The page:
1. The college continues to pursue its goal of carbon neutrality by 2020.  The college and CSC are continuously working on innovative strategies to meet this goal.  For example, CC is partnering with the local D11 school district on a small-scale pilot project to reduce emissions in cost-effective ways at the school, thereby allowing CC to verify carbon offsets through reductions from its efforts while providing electrical savings to a public school.
    2. CSC has set a goal to investigate the carbon footprint of field sciences with the ultimate goal of offsetting these emissions.
    3. CC has purchased local renewable energy credits and carbon offsets to mitigate the additional footprint taken on through the merger with the Fine Arts Center.
    4. CC continues to actively work with Colorado Springs Utilities to find ways to provide up to 100 percent of our energy usage with renewable energy.  Doing so would eliminate all scope 2 emissions.


    The buildings subcategory pertains to steps that Colorado College is taking to improve the sustainability performance of its buildings.  Buildings are one of the largest users of energy and the largest source of greenhouse gas emissions on campus. They also use significant amounts of potable water.  By designing, constructing, and maintaining buildings in ways that provide a safe and healthy indoor environment for inhabitants while simultaneously mitigating the building’s impact on the outdoor environment, Colorado College can address the sustainability of its buildings. 

    Colorado College saw no significant change in Buildings since the 2016 report.  Colorado College continues to require that new buildings, additions to existing buildings, or existing building renovations should minimize building life-cycle costs, direct and indirect, relating to energy use, maintenance, waste disposal and occupant health & productivity.  Life-cycle costs should be based on a “whole-building perspective”, rather than from the perspective of individual building systems or components.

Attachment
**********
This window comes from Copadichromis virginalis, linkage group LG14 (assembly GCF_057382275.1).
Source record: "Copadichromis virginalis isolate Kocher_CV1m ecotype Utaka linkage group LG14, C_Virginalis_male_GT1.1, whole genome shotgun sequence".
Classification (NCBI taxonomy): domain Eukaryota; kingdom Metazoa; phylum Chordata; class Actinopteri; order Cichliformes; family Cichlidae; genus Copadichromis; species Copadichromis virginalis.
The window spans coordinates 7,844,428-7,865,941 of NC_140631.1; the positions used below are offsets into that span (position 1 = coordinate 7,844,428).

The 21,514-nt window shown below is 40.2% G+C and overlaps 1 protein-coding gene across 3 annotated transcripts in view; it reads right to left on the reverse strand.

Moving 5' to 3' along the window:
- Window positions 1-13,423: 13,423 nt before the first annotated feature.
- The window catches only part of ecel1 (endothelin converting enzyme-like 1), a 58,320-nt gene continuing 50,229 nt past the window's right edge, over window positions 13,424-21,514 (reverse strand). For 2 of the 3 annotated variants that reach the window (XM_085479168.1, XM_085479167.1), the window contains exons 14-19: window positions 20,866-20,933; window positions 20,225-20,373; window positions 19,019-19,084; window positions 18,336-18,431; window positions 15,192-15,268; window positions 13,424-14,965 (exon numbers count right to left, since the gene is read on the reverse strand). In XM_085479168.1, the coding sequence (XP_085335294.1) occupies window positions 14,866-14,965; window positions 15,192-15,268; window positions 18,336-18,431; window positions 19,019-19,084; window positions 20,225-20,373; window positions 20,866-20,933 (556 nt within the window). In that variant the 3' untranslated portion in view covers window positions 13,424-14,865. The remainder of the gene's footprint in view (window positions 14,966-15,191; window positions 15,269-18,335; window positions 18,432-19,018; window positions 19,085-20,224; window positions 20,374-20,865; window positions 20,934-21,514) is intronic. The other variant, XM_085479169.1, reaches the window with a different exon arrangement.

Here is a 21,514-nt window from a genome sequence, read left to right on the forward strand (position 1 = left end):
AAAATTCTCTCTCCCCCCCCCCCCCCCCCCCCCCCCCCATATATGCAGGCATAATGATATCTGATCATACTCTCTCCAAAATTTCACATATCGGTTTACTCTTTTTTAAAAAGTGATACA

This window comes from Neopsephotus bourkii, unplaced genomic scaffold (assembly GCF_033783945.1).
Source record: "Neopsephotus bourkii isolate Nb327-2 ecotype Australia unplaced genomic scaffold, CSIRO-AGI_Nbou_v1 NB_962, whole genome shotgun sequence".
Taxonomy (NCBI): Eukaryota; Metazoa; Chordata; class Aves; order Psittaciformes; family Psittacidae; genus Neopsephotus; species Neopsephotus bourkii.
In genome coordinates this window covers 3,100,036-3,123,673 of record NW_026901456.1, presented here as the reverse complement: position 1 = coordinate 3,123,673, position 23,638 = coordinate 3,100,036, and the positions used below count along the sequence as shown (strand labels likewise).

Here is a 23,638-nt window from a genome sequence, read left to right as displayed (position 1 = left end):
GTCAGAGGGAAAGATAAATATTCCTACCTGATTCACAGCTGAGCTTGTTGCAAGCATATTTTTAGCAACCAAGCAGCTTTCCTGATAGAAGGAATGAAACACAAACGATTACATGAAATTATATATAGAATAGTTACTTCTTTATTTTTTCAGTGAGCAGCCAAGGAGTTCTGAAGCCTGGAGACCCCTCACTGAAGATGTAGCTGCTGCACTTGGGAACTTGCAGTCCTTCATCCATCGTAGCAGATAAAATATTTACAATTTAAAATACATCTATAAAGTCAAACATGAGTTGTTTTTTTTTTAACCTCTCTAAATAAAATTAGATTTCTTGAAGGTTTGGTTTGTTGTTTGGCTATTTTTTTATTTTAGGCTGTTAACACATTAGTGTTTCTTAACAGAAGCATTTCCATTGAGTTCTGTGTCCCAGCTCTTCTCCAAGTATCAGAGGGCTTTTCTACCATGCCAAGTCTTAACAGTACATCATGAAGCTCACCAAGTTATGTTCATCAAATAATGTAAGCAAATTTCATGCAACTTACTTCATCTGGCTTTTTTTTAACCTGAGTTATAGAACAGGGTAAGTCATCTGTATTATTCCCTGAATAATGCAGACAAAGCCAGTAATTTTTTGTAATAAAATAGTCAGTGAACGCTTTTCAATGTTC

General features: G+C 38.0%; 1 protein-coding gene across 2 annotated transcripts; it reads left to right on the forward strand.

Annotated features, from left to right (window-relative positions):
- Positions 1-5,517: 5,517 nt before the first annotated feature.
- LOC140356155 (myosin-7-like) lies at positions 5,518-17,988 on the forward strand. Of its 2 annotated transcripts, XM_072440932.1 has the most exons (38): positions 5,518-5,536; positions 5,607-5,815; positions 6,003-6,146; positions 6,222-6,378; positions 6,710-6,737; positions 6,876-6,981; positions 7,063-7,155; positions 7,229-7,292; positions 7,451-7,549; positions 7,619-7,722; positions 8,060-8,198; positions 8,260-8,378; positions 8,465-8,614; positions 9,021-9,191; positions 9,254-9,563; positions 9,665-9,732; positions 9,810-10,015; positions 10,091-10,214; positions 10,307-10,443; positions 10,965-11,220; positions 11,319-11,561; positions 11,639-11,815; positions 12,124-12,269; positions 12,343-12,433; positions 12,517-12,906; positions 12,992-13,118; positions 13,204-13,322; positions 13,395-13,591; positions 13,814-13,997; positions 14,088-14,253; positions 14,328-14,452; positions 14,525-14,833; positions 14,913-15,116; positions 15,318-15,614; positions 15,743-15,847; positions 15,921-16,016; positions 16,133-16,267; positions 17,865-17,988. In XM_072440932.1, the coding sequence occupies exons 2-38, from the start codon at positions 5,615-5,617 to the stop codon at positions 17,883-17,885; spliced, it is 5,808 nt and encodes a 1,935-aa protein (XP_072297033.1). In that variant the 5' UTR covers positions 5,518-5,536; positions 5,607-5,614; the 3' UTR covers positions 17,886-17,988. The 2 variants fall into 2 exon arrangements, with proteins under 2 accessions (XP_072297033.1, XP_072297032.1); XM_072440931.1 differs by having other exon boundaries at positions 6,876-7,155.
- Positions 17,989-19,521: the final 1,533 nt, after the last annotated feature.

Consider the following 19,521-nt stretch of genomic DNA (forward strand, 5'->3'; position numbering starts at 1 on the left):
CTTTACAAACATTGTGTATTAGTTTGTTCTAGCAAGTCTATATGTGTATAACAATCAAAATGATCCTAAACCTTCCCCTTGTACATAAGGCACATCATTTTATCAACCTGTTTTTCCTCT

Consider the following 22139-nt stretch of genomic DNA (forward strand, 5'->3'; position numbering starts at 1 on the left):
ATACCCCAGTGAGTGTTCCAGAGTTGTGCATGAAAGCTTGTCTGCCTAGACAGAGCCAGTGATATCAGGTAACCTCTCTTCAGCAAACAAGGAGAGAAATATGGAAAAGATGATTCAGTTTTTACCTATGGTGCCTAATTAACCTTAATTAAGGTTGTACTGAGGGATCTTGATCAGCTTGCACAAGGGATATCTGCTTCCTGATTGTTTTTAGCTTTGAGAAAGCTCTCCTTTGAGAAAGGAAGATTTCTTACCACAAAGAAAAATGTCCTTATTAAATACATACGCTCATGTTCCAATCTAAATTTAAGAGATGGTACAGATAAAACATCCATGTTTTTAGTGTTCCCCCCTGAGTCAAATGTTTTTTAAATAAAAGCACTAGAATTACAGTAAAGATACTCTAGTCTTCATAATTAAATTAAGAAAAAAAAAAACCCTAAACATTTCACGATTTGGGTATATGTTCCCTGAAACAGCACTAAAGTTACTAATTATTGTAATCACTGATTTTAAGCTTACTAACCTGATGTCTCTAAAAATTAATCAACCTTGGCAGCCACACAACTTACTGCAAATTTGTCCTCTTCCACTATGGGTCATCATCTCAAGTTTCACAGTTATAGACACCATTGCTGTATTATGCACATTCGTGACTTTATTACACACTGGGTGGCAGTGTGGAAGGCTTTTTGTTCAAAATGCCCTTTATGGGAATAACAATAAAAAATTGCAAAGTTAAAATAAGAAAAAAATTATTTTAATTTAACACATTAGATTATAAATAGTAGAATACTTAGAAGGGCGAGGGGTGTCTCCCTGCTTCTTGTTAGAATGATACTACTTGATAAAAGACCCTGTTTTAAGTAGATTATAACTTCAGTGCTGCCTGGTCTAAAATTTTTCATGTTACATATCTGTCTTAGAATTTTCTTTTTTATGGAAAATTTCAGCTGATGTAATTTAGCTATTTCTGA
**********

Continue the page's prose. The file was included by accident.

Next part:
Not included in CC’s 2017 STARS report is the new Tutt Library, the largest academic library designed to achieve net-zero construction.  The library opened for fall semester in the 2017-18 academic year. Included in the project is a geothermal energy field beneath Armstrong Quad, 115-kilowatt rooftop solar array, 400-kilowatt offsite solar array, green roof-top garden, and a 130-kilowatt combined heat and power system.  The net-zero energy Tutt Library received one of three 2017 Innovation Awards from the National Association of College and University Business Officers and will be included in 2019’s STARS report.

    Below are the top initiatives at work regarding buildings:

    1. CSC has set a goal to make Olin Hall's replacement/renovation a highly energy efficient laboratory building.
    2. The Campus Sustainability Council and the Office of Sustainability are working to provide options for a net-zero or near net-zero ice arena with the construction of the Robson Ice Arena.  Honnen Arena, the campus’ current ice sheet, is by far the most energy intensive building on our campus. Reducing the energy use of a similar replacement facility to near zero would be a marked improvement on the campus’ overall building performance.
    3. CSC is continuing to certify offices under its Green Office Program.